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resting monarchs

Monarch Butterflies (Danaus plexippus) roost during migration in Seymour, WI

click to see larger image.These monarch butterflies were found roosting in this birch tree on August 30, 2008. They or others roosted in the same trees for the next several days. Monarchs only fly during the day and gather in trees to rest after a long days flight south in their annual migration. Each year monarchs travel from Canada to Mexico and back again, traveling as far as 4000 km (mi) during their 4 month migration. They reach central Mexico in November and roost by the tens of thousands in trees without feeding until May. But why the stopover in Seymour? We know that monarchs need to feed heavily during the migration in order to build up fat reserves to sustain themselves while they overwinter in Mexico. The owners of this property have converted old farmland to prairie. The abundance of goldenrod and asters, are a favored nectar, may have attracted the monarchs.

Monarchs are one of the few truly migratory insects and are certainly the only ones with such a complex migration. Adults born in the late summer feed and build up fat reserves in order to fly south to California or central Mexico to overwinter. Monarchs from the north eastern Great Lakes region always fly to Mexico. Good places to view migrating monarch are along the lake shores of the Great Lakes. After overwintering in fir forests in Central Mexico, they will head back north, stopping as soon as they find milkweed to lay their eggs on. Their offspring are the ones that complete the journey back to the far north. Those that fly south may be 3-5 generations removed from the previous year's migration.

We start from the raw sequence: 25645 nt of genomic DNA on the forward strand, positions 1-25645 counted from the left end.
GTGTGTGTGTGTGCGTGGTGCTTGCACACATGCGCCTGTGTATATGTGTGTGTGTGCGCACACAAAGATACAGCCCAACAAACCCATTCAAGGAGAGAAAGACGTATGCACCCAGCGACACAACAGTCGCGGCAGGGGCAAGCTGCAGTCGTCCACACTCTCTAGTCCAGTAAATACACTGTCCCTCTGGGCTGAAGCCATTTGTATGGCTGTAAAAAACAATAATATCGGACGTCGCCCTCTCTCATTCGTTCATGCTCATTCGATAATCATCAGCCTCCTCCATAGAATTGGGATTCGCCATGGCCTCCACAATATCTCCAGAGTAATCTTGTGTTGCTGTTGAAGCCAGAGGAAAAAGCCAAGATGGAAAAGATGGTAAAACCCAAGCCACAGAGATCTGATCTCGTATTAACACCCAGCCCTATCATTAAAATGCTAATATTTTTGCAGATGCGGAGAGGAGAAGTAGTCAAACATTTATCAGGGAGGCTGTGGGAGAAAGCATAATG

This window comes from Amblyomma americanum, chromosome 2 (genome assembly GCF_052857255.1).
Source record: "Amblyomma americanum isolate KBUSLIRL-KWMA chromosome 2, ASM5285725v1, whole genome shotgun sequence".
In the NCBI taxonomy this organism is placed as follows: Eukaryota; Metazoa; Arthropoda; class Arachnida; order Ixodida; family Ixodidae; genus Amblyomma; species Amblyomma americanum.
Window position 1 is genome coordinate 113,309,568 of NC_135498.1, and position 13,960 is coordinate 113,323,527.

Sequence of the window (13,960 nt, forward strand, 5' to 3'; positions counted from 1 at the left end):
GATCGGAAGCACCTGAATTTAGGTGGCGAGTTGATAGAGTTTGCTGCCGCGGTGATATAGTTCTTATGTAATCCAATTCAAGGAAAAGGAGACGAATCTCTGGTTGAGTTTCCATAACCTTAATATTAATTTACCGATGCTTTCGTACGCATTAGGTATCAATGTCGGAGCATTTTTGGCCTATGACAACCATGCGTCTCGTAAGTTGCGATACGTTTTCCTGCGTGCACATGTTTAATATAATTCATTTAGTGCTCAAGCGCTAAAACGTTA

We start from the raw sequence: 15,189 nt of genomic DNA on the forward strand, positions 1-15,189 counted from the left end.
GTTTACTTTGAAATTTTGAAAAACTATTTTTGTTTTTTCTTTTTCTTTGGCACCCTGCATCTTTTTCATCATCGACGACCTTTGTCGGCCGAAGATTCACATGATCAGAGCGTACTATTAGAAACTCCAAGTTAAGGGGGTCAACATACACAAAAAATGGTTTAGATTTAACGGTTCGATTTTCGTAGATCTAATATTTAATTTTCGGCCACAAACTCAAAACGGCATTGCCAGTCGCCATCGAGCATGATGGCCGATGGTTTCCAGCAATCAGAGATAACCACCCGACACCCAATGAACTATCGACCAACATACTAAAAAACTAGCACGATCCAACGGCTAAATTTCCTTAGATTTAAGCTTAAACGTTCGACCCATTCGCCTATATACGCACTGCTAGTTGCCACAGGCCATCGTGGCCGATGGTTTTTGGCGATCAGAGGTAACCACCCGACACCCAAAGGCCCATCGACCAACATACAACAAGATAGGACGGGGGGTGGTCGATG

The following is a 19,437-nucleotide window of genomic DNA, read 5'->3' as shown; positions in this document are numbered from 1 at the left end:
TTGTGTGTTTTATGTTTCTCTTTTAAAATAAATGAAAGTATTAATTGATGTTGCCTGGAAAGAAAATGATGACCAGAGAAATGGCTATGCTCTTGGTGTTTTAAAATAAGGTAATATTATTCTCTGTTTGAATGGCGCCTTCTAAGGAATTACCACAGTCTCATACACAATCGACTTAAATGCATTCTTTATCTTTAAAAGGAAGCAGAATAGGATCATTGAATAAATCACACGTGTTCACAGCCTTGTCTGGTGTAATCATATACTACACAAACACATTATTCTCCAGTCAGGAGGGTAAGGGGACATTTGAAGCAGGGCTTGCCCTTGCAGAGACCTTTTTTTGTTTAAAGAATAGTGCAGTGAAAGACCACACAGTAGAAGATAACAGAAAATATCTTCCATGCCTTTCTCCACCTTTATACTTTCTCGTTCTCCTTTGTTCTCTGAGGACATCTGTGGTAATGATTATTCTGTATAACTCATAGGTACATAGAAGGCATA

Monarchs suffer threats in both countries. In the United States development and herbicides destroy monarch habitat.Milkweed in farm fields is an important habitat for monarch because most native milkweed habitat is gone. Transgenic “Roundup Ready” soybeans and corn encourage heavier use of herbicides that kill milkweed and have reduced Monarch habitat by at least 100 million acres since 1996, according to entomologist Chip Taylo. In Mexico illegal logging within the reserve threatens the colonies. In 1986, in response to international concern about the monarchs, Mexico set aside 56,000 hectares of land as the Monarch Butterfly Biosphere Reserve (217 sq mi), but illegal logging continues as lumber prices rise and nearly half the area is now deforested. Without the insulating wind protection of surrounding trees the overwintering butterflies desiccate or freeze.The loss of one acre of Monarch overwintering grounds may mean the loss of up to 4 million butterflies. While it is unlikely that Monarchs as a species will go extinct in the near future, the migration is under threat. Some entomologists predict the Monarch migration may be over by 2030. Canada, the United States, and Mexico are working together to preserve this unique ecological phenomenon through the North American Conservation Plan.

What can I do to help preserve the monarch migration?

Monarch Migration Organizations:


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Last updated on April 15, 2014